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Top ‘X’ lists related to sociological data tend to get up people’s noses. When faced with such things, some people get absolutely furious about these always somewhat arbitrary lists. It’s pretty easy to see why: even with careful and well thought-out methodologies (don’t hold your breath), applying numerical values to wildly different places, people or things is pretty much always going to be a silly thing to do. Many things cannot be sensibly compared because they cannot be forced into an objective framework. This is pretty obvious, really, but we have a slavish devotion to comparing things so we do it anyway. Think of it as an amusing game.

Just because something is silly doesn’t mean there’s no value at all in taking a look at the ‘results’, at least when armed with a cholesterol damagingly large pinch of salt.

One of the main things that Comms departments all over the world should have noticed is that posting lists instead of articles or essays means way, way more hits. For some reason, when screens are involved in the process of reading, people crave numbered lists – this is pretty much the entire Huffington Post business model. I’m a sucker for anything list related. Yes, I do want to know the top 8 movie moments of 2012, the top 17 African news stories for the next year. Sue me.

Towards the end of last year, A View From The Cave drew my attention to a new index from The Economist – ‘Where To Be Born 2013‘. Take a look. As ever, Scandinavia pretty much owns along with a few other economic success stories. But it wasn’t the results that made me take note, it was the title. It really reminded me of someone – Cecil Rhodes. For those of you who aren’t aware of him, he’s pretty much short-hand for all the evils of the British Empire.

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Now, obviously, this index isn’t the madcap construction of a hubristic arch-imperialist like the Cape-to-Cairo railway was but it does tap into a similar sort of view of the world. But the idea of quantifying and ranking potential lives is pretty distasteful, even for a list lover like myself.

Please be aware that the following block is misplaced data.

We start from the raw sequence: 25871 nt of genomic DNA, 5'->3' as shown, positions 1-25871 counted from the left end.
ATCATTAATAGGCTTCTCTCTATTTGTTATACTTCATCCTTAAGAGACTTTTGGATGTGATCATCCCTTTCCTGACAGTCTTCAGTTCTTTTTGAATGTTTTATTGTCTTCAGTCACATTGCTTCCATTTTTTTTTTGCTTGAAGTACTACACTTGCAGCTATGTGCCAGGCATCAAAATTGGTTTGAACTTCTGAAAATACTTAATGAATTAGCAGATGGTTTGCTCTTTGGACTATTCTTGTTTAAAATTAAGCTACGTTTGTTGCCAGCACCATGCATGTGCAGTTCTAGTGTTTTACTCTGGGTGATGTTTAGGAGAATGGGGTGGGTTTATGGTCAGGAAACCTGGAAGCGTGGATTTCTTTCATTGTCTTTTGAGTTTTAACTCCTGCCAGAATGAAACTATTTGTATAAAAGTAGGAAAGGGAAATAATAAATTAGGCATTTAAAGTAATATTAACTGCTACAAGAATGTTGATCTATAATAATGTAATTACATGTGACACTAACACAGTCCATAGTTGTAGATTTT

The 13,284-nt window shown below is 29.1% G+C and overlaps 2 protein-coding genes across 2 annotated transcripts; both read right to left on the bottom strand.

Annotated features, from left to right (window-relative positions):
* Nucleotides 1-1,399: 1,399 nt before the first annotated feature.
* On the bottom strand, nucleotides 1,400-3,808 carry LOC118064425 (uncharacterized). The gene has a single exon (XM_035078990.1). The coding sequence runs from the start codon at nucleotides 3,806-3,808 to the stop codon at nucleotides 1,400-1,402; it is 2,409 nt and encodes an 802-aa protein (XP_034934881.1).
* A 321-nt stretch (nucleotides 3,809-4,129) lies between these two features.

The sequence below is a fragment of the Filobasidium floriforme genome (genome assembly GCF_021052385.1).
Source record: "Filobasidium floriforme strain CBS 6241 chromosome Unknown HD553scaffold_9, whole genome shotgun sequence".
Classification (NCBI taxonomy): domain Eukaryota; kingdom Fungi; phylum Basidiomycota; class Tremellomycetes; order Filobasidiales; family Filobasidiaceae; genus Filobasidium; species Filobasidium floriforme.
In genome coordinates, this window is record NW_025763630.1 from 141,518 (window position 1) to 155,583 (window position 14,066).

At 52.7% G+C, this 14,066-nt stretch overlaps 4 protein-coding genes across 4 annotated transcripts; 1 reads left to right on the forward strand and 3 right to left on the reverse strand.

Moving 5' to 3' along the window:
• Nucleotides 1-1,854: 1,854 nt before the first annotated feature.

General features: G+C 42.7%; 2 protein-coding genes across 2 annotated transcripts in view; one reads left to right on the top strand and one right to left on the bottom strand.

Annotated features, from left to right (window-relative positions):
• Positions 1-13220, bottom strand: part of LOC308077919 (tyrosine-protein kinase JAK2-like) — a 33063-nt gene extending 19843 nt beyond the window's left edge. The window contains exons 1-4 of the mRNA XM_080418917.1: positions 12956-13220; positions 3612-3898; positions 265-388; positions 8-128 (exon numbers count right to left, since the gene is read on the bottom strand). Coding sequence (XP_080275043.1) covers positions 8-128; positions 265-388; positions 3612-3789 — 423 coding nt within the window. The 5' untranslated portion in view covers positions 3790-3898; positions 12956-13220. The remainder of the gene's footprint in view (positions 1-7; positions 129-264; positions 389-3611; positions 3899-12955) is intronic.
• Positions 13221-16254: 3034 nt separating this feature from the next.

Let’s leave aside the (typical for economists) complete disregard of the importance of agency. Let’s leave aside the limited data set and other potential methodological issues. I would like to examine the question of motive. What would compel you to put this list together? Who is your target audience?

The results might be intended to promote the actions small, democratic countries with good governance and to policy-makers around the world. Perhaps they wanted to give further credence to the ‘USA is a dying empire’ narrative by dropping them fifteen places down from the last time this index was compiled. Maybe it’s more of state of the world type list, aiming to inform the readers of which countries are hot or not at this point in history.

What the index  doesn’t do is give you a particular sense of scale – how much worse of is a child born in No 80 compared to 79? So it doesn’t seem to be about punishing those countries that are failing to match the index criteria. Sure, Nigeria are last but so what? They’re poorer, younger and more over-populated than most of the other countries on the list, who would reasonably expect them to be much higher? Nothing about this is surprising.

I imagine that a fair amount of work went into this list, it looks to me like it’s reasonably well researched. So it’s fine. But what’s the point of it? What is it for? Rankings are often a bit pointless – FIFA are probably the No 1 example of that – but normally I can work out what they’re at least trying to quantify. With this one… What? A woman in Nigeria will read it and promptly move to Singapore? Or was it just something they picked when the editorial team drew a blank?

Someone explain the utility of this to me, please. Other than as a distracting game for bored internet browsers.

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